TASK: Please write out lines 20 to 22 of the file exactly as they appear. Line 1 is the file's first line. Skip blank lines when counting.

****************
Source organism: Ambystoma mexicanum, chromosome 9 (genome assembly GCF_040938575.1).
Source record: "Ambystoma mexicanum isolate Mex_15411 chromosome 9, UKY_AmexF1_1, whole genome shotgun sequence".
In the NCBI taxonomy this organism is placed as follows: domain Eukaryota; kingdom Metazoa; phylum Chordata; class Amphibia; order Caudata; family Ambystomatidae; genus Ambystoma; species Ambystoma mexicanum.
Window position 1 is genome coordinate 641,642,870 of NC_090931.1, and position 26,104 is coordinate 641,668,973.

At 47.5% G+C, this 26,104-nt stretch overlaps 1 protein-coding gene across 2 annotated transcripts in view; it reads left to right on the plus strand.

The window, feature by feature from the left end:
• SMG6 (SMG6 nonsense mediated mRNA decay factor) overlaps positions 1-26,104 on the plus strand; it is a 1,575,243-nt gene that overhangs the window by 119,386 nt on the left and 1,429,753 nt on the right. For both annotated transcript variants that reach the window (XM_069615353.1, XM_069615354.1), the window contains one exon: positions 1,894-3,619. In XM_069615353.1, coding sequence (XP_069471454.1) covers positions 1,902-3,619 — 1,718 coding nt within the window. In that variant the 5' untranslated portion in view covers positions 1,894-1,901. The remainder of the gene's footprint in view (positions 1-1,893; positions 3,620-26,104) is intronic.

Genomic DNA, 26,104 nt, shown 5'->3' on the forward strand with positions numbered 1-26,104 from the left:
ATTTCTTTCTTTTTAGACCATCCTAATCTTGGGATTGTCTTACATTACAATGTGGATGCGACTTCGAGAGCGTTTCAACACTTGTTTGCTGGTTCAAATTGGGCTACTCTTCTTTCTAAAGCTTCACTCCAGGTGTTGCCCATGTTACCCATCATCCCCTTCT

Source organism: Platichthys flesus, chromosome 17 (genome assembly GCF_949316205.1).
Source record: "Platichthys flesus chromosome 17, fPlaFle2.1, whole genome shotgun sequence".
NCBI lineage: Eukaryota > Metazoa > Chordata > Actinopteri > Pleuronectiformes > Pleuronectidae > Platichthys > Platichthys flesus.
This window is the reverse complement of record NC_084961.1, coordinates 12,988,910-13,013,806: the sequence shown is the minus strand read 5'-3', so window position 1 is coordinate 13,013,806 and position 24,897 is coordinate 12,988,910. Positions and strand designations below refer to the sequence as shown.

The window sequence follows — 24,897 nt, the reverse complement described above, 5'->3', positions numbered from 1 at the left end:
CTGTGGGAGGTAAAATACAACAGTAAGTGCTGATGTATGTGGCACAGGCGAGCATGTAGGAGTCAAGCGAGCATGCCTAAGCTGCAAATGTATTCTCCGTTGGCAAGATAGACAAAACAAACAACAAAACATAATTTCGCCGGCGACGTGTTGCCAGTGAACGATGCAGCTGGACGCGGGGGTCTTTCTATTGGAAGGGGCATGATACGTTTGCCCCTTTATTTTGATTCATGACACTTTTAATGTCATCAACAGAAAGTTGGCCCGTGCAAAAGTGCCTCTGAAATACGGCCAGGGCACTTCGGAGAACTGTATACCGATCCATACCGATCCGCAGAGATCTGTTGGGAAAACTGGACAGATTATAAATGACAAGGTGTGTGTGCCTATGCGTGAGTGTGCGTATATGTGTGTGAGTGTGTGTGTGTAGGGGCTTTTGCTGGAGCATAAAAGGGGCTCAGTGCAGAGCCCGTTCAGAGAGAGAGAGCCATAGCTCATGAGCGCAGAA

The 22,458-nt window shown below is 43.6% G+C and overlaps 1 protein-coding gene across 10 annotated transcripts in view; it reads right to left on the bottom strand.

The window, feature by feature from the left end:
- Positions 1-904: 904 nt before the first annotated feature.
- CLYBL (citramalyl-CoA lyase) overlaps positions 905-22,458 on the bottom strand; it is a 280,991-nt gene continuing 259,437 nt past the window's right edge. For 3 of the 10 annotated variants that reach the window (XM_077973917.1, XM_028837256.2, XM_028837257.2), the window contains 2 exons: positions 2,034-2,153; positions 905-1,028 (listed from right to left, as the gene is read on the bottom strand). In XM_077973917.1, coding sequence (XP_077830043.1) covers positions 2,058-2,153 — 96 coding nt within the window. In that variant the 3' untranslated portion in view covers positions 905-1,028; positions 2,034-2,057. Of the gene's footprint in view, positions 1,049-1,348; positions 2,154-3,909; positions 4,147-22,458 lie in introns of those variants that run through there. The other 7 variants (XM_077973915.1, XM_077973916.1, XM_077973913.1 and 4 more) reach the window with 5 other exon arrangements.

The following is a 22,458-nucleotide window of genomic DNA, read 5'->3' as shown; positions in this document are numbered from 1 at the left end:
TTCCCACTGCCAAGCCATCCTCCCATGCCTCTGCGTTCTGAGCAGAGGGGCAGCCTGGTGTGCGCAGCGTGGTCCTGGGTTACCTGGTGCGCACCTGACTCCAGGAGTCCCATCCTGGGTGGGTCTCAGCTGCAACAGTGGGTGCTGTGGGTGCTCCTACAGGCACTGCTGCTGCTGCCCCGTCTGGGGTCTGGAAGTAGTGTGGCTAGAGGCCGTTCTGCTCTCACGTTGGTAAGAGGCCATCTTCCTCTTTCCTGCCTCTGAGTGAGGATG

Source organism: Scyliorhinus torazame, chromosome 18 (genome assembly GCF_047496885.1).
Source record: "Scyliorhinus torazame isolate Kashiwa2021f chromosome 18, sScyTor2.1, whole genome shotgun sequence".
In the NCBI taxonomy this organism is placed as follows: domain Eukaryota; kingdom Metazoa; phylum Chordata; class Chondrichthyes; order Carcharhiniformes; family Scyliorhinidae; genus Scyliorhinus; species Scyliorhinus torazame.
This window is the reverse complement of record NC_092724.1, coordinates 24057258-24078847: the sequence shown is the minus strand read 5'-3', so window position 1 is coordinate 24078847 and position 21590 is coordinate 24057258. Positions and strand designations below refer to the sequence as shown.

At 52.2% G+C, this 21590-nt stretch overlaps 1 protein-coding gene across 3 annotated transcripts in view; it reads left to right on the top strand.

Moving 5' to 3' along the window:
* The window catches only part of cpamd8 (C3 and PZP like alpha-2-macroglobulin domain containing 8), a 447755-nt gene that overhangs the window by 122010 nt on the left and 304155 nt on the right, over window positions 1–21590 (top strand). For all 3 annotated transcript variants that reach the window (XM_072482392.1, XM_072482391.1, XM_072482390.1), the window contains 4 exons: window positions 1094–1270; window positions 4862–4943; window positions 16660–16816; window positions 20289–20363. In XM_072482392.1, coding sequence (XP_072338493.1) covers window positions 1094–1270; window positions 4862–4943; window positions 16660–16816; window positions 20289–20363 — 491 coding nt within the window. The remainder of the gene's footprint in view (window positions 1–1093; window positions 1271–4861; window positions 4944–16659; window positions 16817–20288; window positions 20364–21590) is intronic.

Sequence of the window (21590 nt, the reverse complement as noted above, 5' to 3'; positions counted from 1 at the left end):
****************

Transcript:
The following is a 22,458-nucleotide window of genomic DNA, read 5'->3' as shown; positions in this document are numbered from 1 at the left end:
TTCCCACTGCCAAGCCATCCTCCCATGCCTCTGCGTTCTGAGCAGAGGGGCAGCCTGGTGTGCGCAGCGTGGTCCTGGGTTACCTGGTGCGCACCTGACTCCAGGAGTCCCATCCTGGGTGGGTCTCAGCTGCAACAGTGGGTGCTGTGGGTGCTCCTACAGGCACTGCTGCTGCTGCCCCGTCTGGGGTCTGGAAGTAGTGTGGCTAGAGGCCGTTCTGCTCTCACGTTGGTAAGAGGCCATCTTCCTCTTTCCTGCCTCTGAGTGAGGATG

Source organism: Scyliorhinus torazame, chromosome 18 (genome assembly GCF_047496885.1).